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Housing starts surprised on the downside, reflecting headwinds

Census data on new residential construction showed housing starts declined 8% from May, and down 8.1% from June 2022, to 1.434 million

U.S. single-family homebuilding fell in June, but permits for future construction rose to a 12-month high on the weakness of the existing home sales market. The decline in housing starts came after a massive 18.7% surge in May, which propelled the number of starts on single-family projects to an 11-month high.

Housing starts in June dropped to a seasonally adjusted annual rate of 1.43 million, under economists’ expectations for 1.48 million, according to the U.S. Census Bureau. That was down 8.1% from a year ago.

In June, only 600,000 existing homes were listed for sale across the U.S., noted Bright MLS Chief Economist Lisa Sturtevant. 

“While new construction will not immediately solve the supply problem in the housing market, the recovery in the homebuilding industry and the delivery of more new homes is essential for meeting the nation’s housing needs and easing housing affordability challenges for prospective home buyers,” she said in a statement.

Overall, single‐family housing starts in June came in at a rate of 935,000, 7% below the revised May figure of 1,005,000. The June rate for units in buildings with five units or more was 482,000.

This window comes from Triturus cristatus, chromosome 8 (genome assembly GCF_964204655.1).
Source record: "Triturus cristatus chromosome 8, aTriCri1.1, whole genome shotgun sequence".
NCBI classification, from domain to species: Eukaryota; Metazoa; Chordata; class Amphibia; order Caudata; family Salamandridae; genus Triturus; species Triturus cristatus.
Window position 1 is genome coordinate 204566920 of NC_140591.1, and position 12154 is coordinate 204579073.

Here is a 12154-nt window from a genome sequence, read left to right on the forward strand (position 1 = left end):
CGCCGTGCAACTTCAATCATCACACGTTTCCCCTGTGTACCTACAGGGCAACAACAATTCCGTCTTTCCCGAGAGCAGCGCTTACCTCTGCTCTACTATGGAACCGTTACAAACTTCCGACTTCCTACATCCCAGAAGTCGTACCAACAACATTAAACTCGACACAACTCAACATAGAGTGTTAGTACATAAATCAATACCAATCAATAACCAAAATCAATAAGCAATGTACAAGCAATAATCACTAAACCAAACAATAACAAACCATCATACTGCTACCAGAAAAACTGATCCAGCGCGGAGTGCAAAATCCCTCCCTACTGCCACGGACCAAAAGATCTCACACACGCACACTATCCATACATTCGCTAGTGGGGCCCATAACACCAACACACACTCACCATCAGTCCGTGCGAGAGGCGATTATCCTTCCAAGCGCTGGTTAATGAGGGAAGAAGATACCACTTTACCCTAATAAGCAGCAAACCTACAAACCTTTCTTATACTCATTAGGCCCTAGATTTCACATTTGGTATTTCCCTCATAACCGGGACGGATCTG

Issued permits, an indicator for future completions, also decreased 3.7% overall from May, and they were 15.3% lower from a year ago. But single-family permits increased (+2.2%) while the more volatile multifamily permits declined (-12.8%). June permits increased in the Midwest (+5.9%) and declined in South (-2.6%), West (-4.0%), and Northeast (-23.4%).

Completed homes fell 3.3% from the prior month, but were 5.5% above the May 2022 level.

The number of single-family homes under construction remains high. Meanwhile, a record number of multifamily units are under construction even if the pace is slowing. 

“When these units are completed, it should put some downward pressure on prices,” said First American Deputy Chief Economist Odeta Kushi.

Homebuilder sentiment regarding single-family sales in the next six months dropped slightly in June, pointing to more uncertainty. This comes at a time when increasing new home inventory is critically important as existing homeowners aren’t moving, handcuffed to their low mortgage rates, noted Nicole Bachaud, a senior economist at Zillow.

Stubbornly high mortgage rates might pose a threat to builders’ ability to bring more homes on the market. Reduced affordability alongside ongoing supply-side challenges and tighter lending standards for acquisition, development and construction (AD&C) loans could also throttle builder momentum, added Kushi.

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